Review: Lessons in Pleasure – Victoria Dahl

Posted 10 August, 2016 by Linda @ (un)Conventional Bookworms in Reviews / 15 Comments

*I received a free copy of Lessons in Pleasure from Lyrical Press via Netgalley. This has in no way influenced my voluntary review, which is honest and unbiased *

Warning: This book includes mature content such as: sexual content, and/or drug and/or alcohol use, and/or violence.
Review: Lessons in Pleasure – Victoria DahlLessons in Pleasure by Victoria Dahl
Published by Lyrical Press on 10 May 2016
Genres: Adult, Erotica
Pages: 68
Format: eARC
Source: Netgalley
4 Stars

Newlywed Sarah Rose Hood should be blissfully happy. After all, she is married to her beloved, handsome James, who’s provided her with a lovely home, servants, and all the new dresses and books she could wish for. She cannot help but love him—and fear him, just a bit. For Sarah is unused to the attentions of gentlemen, and suddenly living so intimately with a man fills her with anxiety—and also a puzzling longing. Fortunately, her kind, experienced husband plans to awaken Sarah to the joy of giving—and receiving—pleasure, turning her unease to delicious desire, and forging a true union of body and soul…

Adult - (un)Conventional Bookviews Erotica - (un)Conventional Bookviews Historical - (un)Conventional Bookviews Hot, hot, hot - (un)Conventional Bookviews

Lessons In Pleasure shows just how long we have come, as women, since the time at which this novel is set. Well written, hot and passionate – and even with such a short story, the characters were well fleshed out and relatable.

Review - (un)Conventional Bookviews

Lessons in Pleasure is a novella set in the past, when ladies weren’t supposed to have any sexual pleasure, when men had their needs, and their wives were supposed to close their eyes and think of England. Women who were passionate were seen as eccentric at best – insane at worst, and always, always, men held the keys to their future.

James really wanted his wife to like him, but he hadn’t the slightest idea how to make that happen, and Sarah was a bit afraid of him. At the same time, the feelings she had started having made her even more afraid, especially in light of her mother’s insanity and death years before. In order to learn more about those feelings, Sarah procured books, however, only one of those books were any help to her at all. Lessons in Pleasure was what she really needed, but in order to truly get that, she had to trust James, and open up to him.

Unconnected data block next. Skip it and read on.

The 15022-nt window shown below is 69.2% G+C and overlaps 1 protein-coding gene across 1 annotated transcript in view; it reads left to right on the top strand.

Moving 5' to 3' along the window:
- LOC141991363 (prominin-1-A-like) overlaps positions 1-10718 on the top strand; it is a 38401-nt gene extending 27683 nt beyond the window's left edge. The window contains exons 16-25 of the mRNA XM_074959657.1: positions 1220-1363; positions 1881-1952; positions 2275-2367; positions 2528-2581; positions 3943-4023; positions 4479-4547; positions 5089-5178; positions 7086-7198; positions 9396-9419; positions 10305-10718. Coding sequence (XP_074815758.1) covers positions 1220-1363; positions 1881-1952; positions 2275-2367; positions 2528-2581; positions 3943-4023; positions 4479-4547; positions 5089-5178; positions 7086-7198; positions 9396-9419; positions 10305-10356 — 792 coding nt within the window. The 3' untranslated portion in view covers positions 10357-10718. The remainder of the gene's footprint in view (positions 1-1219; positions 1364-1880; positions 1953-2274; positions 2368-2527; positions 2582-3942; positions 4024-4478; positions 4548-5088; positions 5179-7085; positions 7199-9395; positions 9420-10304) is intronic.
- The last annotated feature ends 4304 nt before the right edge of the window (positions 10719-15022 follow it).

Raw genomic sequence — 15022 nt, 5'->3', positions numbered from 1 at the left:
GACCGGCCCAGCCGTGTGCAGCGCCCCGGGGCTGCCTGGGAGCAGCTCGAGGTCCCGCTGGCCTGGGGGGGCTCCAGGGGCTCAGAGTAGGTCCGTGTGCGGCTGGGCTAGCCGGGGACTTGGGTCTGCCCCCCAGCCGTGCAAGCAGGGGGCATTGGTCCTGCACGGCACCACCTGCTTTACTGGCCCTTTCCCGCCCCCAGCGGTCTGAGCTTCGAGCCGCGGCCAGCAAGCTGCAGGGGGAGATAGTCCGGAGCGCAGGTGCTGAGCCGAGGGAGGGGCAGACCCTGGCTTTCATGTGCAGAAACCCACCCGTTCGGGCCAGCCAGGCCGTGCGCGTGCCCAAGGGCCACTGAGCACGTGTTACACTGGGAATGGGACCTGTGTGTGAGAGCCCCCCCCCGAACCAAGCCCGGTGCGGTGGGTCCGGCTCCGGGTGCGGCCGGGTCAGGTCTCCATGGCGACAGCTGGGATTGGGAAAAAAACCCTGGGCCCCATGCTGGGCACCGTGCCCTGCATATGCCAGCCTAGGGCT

Written in third person point of view, past tense, and mostly from Sarah’s perspective Lessons in Pleasure is about more than just pleasure and marriage, it is about trust, which was something that could be fatal to women in Sarah’s time. Dahl managed to show that aspect of Sarah and her relationship with James, but also how much better and fulfilling her life could be if she dared take that step.

Fave Quotes - (un)Conventional Bookviews

The new mood in the room reminded her of the countryside in the fall, when buck deer would suddenly transform from gentle, pretty animals to fierce creatures bunched with muscle.


Reading this book contributed to these challenges:

Linda @ (un)Conventional Bookworms

About Linda @ (un)Conventional Bookworms

Linda is an English as foreign language teacher and has a Master's degree in English Language and Literature. She's an avid reader, blogger, compulsive one-clicker and a genre omnivore. Ever since she learnt how to read she has been seen with a book or two in her hands everywhere she goes.

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15 responses to “Review: Lessons in Pleasure – Victoria Dahl

    • True! That women’t weren’t supposed to have the same kind of pleasure during sex as men seems so horrifying to me. And the double standard we still see is disgusting – you know, where a guy is a stud, but a girl is a slut…
      Most of Dahl’s books are very well done, and I love that she is able to put her finger on something that can be problematic, and then solve it with her characters.

  1. The way women were treated during this time period really ticked me off but I love when a heroine comes along to give society the middle finger and still get her man.

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